From “Why painting?” series
From the very beginning of this “Why painting” series, I decided to think about paintings-as-things and painting-as-process separately: however artificial this separation may be, this was necessary for me to be able to face the question of whether paintings are needed in the modern world in a detached enough manner. So the first part of the series was all about paintings-as-things; now, it’s time to turn to painting-as-process.
As it turned out, I do believe people need paintings-as-things — both paintings in museums, and paintings in their living spaces. But this belief, in itself, cannot do away with the very real, and very disruptive, disconnect between painting and life. In material reality, this disconnect manifests itself as artists’ storage spaces filled with paintings unclaimed by people whose life they could have enriched.
These heaps of “stored”, unclaimed paintings is the everyday reality for the vast majority of painters — even if the good ones, and even the relatively successful ones (unless, of course, they destroy their own paintings on a regular basis, as some of us do). It is certainly the reality for any beginner, and this has been a life-long reality for some of the greatest painters this world has known (suffice it to mention that Van Gogh Museum in Amsterdam only exists because his brother’s family saved his unclaimed paintings for the posterity).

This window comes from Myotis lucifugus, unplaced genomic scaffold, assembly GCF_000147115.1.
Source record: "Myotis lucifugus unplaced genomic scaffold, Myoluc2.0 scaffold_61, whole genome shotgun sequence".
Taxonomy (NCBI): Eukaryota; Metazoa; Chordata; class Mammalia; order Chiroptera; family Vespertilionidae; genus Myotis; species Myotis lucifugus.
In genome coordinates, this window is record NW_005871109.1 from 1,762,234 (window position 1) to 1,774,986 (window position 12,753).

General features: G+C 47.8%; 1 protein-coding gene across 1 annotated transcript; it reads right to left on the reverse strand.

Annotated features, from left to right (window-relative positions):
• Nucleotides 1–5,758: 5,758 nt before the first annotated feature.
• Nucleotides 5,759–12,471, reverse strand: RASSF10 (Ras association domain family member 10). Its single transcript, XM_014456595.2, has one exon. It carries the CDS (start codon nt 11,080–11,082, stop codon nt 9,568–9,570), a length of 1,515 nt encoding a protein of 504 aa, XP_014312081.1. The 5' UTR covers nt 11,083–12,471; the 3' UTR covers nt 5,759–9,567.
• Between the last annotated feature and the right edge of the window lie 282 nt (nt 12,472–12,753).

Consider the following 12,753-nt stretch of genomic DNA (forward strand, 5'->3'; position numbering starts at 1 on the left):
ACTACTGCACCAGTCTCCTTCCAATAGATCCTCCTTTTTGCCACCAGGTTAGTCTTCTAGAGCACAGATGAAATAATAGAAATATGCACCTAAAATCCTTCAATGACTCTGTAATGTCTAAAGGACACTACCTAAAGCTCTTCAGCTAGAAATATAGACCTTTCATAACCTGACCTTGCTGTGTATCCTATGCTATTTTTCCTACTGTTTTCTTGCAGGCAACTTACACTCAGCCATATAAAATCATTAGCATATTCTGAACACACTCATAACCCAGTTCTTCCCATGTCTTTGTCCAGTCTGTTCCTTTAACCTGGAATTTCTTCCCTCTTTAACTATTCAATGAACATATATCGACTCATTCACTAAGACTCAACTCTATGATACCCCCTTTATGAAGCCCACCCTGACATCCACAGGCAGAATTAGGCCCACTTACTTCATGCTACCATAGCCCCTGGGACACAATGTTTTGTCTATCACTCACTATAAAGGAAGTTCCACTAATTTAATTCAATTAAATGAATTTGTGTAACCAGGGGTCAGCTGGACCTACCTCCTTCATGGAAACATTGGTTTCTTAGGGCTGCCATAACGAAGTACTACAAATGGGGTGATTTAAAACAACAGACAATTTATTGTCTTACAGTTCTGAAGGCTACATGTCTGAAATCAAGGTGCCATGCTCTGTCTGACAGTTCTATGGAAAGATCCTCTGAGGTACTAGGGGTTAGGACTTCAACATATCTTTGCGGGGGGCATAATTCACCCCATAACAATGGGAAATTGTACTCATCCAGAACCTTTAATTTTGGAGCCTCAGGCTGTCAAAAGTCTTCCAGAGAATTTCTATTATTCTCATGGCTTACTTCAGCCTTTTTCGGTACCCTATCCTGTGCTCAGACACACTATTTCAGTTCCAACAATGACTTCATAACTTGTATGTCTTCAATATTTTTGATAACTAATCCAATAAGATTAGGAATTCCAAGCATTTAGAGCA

For a living painter, these heaps of unclaimed paintings tend to cast the shadow of meaninglessness on the whole process: why paint if the result doesn’t get to participate in life? Why go out of your way to say something if nobody listens?
Our whole culture, our languages, our patterns of thinking are very result-oriented. Our brains are not really trained to value processes for their own sake, at least not when the process naturally leads to such a tangible result as a painting — an apparent locus of meaning for the whole activity (it is not that bad with other processes — playing a musical instrument, dancing, surfing, walking — but the creation of “things” seems goal-oriented by its very nature). If nobody needs or wants the result, the process seems to become worthless, a pointless waste of time and resources.